About a year ago, Delta sent out a memo titled “SkyMiles Program Developments Worth Noting”. The title alone struck fear in my heart. In the past, SkyMiles developments have rarely been good. At that time, I wrote a critical (but lighthearted) post about the memo: What Delta said. What Delta meant. What Delta wanted to say.
The memo turned out to be fairly benign, but one line stood out as potentially very troubling:
For travel on or after June 1, 2016, the number of miles needed will change based on destination, demand and other dynamics.
This was strange since Delta had already removed award charts from their website and was already seemingly charging whatever number of miles they wanted to charge for any given flight. Many people read this to mean that Delta would complete their shift towards revenue based award prices. That is, the price of an award would be tied to the price of a ticket. I thought so too. I wrote:
I think we’ll actually see a combination of award prices going up and going down. In other words, Delta will move even further towards pricing awards according to paid ticket prices.
Well, June 1 has now come and gone so we should know the truth by now. Did Delta switch over to revenue based award pricing? Last week, Travel Codex asked the same question: Has Anyone Seen Delta’s New Dynamic Award Pricing? I didn’t see much evidence one way or another in the comments to that post, so I decided to look for myself…
Delta Award Pricing Observed
Yesterday I checked award prices for round trip travel from Detroit to many potential destinations. I used Delta’s 5 week calendar to look for mid-summer awards, and assumed an 8 day trip. I checked flights to many different airports including in Canada, Mexico, South America, Europe, Africa, Australia, China, and Japan. In many cases I looked at award prices for both coach and business class. I filtered out partner flights so as not to confuse the results. My goal was to see if award prices appeared to be more variable than in the past. Do prices vary significantly from previously published award charts?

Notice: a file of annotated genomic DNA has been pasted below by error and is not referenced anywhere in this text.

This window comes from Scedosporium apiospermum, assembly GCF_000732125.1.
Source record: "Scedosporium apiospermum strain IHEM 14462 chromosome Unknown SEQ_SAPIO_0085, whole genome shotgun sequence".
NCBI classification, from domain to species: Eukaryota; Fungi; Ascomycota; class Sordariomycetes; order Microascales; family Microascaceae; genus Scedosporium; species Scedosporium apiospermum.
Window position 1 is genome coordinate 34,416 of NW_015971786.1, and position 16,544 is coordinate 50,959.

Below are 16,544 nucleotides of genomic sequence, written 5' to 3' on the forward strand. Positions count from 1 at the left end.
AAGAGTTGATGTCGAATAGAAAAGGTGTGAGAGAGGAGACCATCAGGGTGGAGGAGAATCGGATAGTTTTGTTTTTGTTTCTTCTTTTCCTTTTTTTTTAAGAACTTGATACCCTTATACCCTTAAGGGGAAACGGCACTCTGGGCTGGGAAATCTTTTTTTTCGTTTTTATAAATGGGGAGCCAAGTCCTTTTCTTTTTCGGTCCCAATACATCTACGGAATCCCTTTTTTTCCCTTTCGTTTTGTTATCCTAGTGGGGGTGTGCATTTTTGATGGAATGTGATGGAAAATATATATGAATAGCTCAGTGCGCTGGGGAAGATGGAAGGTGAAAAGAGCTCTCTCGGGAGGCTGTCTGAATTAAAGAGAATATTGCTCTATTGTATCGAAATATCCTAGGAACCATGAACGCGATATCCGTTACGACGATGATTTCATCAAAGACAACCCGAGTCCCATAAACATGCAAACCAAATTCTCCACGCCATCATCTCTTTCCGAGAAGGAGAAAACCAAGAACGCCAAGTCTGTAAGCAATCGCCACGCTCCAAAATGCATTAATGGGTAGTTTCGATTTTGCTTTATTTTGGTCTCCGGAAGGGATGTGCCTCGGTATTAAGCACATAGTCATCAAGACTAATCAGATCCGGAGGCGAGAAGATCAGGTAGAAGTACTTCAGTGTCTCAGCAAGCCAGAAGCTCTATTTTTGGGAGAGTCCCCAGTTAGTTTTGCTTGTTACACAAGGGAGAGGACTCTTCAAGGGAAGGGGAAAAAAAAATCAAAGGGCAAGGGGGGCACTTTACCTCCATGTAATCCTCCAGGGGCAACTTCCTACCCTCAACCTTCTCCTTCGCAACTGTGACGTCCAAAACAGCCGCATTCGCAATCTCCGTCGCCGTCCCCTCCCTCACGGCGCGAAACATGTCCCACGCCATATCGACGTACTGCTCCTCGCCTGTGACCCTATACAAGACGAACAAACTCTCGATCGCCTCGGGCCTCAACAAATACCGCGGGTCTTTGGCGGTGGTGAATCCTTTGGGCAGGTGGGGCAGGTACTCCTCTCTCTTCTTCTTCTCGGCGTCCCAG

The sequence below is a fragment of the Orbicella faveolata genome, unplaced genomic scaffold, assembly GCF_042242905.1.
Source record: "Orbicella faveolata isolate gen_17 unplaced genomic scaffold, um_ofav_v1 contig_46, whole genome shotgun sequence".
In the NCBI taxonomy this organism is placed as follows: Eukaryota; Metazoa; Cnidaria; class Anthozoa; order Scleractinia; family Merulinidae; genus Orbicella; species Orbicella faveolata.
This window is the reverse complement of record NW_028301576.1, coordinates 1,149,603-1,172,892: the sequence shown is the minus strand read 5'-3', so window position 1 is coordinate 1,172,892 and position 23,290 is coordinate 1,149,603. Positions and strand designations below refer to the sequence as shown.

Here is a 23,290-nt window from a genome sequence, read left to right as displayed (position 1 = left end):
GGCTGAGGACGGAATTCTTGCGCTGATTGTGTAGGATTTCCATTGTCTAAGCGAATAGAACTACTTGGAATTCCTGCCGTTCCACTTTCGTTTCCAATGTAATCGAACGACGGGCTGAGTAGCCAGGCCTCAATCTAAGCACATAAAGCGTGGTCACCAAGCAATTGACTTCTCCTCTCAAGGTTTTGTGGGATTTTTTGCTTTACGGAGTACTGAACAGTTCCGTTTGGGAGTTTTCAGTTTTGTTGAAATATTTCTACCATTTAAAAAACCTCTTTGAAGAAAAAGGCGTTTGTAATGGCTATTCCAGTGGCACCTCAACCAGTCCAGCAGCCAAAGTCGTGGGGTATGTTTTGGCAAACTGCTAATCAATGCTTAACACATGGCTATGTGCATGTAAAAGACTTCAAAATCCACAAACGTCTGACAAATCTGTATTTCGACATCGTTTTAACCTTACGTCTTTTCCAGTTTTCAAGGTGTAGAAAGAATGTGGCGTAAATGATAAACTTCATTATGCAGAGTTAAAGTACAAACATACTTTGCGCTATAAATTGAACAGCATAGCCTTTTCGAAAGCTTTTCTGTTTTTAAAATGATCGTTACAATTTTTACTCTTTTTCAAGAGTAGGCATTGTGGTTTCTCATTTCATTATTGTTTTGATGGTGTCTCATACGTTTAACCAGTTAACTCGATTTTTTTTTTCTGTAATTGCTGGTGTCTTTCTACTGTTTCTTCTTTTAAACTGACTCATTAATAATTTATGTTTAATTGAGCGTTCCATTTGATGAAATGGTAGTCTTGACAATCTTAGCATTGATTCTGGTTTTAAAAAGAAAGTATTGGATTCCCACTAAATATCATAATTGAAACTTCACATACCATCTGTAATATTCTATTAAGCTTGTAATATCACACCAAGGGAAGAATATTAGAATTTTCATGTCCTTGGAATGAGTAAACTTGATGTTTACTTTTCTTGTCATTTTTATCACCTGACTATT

Delta Award Pricing Observation Results
Here are my summarized observations:
- In most cases, the best award prices matched those found on previously published award charts.
- The only flights in which the best priced flights within North America did not match the old award charts was with economy awards.
- Many economy awards within North America were priced lower than they would have priced under old award charts.
- Lower award prices sometimes corresponded to lower ticket prices, but not always.
- Summer Saver level award availability for 1 person for flights originating in Detroit were widely available on Delta marketed flights to many destinations. On the other hand, I found poor availability to: Johannesburg, South Africa; Sao Paulo, Brazil; Honolulu, Hawaii (no surprise there); Sydney, Australia; and Tokyo, Japan.
It’s certainly possible that Delta simply hasn’t implemented their variable pricing yet. As things stand right now, though, I’d argue that:
- Variable pricing apparently only affects economy flights within North America
- Variable pricing, to the extent that it was implemented at all, is a good thing. Some award prices are lower than they would have been before.
- Saver level award availability on Delta metal appears to be significantly better than it used to be. Admittedly, I don’t have similar data from the past to compare to, though, so this is just an impression.
For those interested, here are some snapshots of the award search results that led me to the above conclusions:
Most award prices were found to be the same as in the old award charts
For example, saver level awards for flights within the US and Canada used to cost 25,000 miles round trip. In many cases they still do…
Detroit to Boston:
Detroit to NYC area airports:
And flights to Europe in business class used to cost 125K round trip. They still do:
Detroit to London Business Class:
(Note: despite filtering the results to “Delta Only”, these results include Virgin Atlantic flights)
Detroit to Rome, Business Class:
Many economy awards within North America were priced lower than 25K round trip:
Detroit to Miami 15K:
Detroit to Toronto 19K:
Detroit to Vancouver 22K:
Detroit to Los Angeles 22K:
Detroit to Seattle 23K:
Detroit to Portland, OR 23K:
Lower Award prices sometimes correspond to lower ticket prices, but not always
Detroit to Montreal, award price and cash price shown side by side. In many cases the lowest award prices do correspond with the lowest cash price, but not always.
Detroit to Miami, award price and cash price side by side:
Detroit to Portland, award price and cash price side by side:
Note, above, that lower award prices to Portland do not correspond to lower cash prices.